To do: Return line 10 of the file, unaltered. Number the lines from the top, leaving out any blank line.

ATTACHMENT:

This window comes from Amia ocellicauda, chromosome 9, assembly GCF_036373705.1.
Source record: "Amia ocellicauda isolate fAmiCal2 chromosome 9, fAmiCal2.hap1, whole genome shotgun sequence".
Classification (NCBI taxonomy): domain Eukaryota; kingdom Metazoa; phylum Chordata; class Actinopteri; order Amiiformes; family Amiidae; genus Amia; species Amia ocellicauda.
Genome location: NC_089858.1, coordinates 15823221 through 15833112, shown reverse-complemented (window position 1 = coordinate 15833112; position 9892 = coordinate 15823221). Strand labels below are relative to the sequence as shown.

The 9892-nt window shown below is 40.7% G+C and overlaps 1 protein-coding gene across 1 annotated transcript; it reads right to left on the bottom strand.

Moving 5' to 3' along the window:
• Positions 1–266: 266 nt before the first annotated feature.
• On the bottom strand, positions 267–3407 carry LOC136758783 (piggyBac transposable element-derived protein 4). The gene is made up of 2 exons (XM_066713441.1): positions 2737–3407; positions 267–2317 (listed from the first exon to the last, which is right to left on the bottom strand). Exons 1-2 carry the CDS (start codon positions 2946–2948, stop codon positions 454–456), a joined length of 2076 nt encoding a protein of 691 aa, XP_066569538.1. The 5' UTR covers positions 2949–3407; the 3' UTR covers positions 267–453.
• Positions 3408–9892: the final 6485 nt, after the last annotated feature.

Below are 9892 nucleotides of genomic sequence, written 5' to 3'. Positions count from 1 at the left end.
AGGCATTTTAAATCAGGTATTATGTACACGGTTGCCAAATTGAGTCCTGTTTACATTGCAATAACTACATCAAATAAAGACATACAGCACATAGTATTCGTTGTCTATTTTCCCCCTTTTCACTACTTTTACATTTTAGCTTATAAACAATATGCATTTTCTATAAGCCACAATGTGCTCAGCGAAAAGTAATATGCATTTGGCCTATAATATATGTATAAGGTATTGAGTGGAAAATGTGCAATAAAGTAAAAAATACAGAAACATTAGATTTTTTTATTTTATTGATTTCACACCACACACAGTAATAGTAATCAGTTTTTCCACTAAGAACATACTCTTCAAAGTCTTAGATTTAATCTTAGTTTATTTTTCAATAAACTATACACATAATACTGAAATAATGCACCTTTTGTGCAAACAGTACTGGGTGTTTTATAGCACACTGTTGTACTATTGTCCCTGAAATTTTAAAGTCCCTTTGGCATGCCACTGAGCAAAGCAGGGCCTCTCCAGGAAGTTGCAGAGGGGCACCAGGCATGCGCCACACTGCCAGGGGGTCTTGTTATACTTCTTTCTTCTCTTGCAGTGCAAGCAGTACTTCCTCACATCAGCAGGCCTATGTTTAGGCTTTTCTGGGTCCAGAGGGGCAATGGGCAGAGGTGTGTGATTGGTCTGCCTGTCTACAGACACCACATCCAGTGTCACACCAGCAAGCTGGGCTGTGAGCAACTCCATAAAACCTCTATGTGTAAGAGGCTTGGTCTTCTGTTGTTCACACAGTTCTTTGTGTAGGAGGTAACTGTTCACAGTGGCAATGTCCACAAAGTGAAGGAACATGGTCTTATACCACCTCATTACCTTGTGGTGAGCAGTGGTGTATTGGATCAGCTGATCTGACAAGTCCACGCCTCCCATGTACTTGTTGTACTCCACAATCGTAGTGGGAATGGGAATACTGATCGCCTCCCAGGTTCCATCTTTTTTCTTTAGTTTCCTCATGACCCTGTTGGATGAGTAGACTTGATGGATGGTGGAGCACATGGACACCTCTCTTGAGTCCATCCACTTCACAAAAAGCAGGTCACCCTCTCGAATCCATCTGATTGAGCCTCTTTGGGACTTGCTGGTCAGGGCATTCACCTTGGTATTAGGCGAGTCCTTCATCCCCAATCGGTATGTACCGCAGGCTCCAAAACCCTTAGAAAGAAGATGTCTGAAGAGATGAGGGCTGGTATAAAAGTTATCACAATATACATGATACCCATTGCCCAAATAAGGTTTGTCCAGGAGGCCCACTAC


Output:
Below are 9892 nucleotides of genomic sequence, written 5' to 3'. Positions count from 1 at the left end.